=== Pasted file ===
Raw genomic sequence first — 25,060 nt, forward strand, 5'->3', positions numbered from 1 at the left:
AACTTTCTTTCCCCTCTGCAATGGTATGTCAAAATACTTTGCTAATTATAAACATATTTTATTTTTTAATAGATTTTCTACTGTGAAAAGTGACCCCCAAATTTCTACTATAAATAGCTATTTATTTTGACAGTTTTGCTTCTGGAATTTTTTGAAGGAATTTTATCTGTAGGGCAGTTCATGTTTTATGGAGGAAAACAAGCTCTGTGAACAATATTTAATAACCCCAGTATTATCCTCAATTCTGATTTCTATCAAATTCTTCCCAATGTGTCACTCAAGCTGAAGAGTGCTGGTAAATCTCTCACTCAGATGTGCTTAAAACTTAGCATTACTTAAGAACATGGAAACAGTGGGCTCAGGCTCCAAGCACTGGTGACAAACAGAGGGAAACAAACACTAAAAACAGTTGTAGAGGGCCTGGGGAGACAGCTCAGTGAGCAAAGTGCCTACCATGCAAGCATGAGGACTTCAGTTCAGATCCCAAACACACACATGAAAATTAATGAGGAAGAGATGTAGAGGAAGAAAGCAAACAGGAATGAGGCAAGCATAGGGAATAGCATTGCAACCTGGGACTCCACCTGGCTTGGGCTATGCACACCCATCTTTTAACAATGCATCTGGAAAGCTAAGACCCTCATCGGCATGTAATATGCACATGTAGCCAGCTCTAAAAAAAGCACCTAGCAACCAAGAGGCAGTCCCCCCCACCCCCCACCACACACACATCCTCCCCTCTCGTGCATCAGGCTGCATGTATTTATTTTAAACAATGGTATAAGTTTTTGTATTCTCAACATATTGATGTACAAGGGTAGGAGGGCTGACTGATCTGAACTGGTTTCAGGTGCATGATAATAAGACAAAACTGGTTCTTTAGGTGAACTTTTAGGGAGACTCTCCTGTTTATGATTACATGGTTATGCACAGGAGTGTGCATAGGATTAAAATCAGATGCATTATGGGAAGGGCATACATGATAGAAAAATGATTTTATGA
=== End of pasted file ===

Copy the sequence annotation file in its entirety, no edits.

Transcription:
Raw genomic sequence first — 25,060 nt, forward strand, 5'->3', positions numbered from 1 at the left:
AACTTTCTTTCCCCTCTGCAATGGTATGTCAAAATACTTTGCTAATTATAAACATATTTTATTTTTTAATAGATTTTCTACTGTGAAAAGTGACCCCCAAATTTCTACTATAAATAGCTATTTATTTTGACAGTTTTGCTTCTGGAATTTTTTGAAGGAATTTTATCTGTAGGGCAGTTCATGTTTTATGGAGGAAAACAAGCTCTGTGAACAATATTTAATAACCCCAGTATTATCCTCAATTCTGATTTCTATCAAATTCTTCCCAATGTGTCACTCAAGCTGAAGAGTGCTGGTAAATCTCTCACTCAGATGTGCTTAAAACTTAGCATTACTTAAGAACATGGAAACAGTGGGCTCAGGCTCCAAGCACTGGTGACAAACAGAGGGAAACAAACACTAAAAACAGTTGTAGAGGGCCTGGGGAGACAGCTCAGTGAGCAAAGTGCCTACCATGCAAGCATGAGGACTTCAGTTCAGATCCCAAACACACACATGAAAATTAATGAGGAAGAGATGTAGAGGAAGAAAGCAAACAGGAATGAGGCAAGCATAGGGAATAGCATTGCAACCTGGGACTCCACCTGGCTTGGGCTATGCACACCCATCTTTTAACAATGCATCTGGAAAGCTAAGACCCTCATCGGCATGTAATATGCACATGTAGCCAGCTCTAAAAAAAGCACCTAGCAACCAAGAGGCAGTCCCCCCCACCCCCCACCACACACACATCCTCCCCTCTCGTGCATCAGGCTGCATGTATTTATTTTAAACAATGGTATAAGTTTTTGTATTCTCAACATATTGATGTACAAGGGTAGGAGGGCTGACTGATCTGAACTGGTTTCAGGTGCATGATAATAAGACAAAACTGGTTCTTTAGGTGAACTTTTAGGGAGACTCTCCTGTTTATGATTACATGGTTATGCACAGGAGTGTGCATAGGATTAAAATCAGATGCATTATGGGAAGGGCATACATGATAGAAAAATGATTTTATGA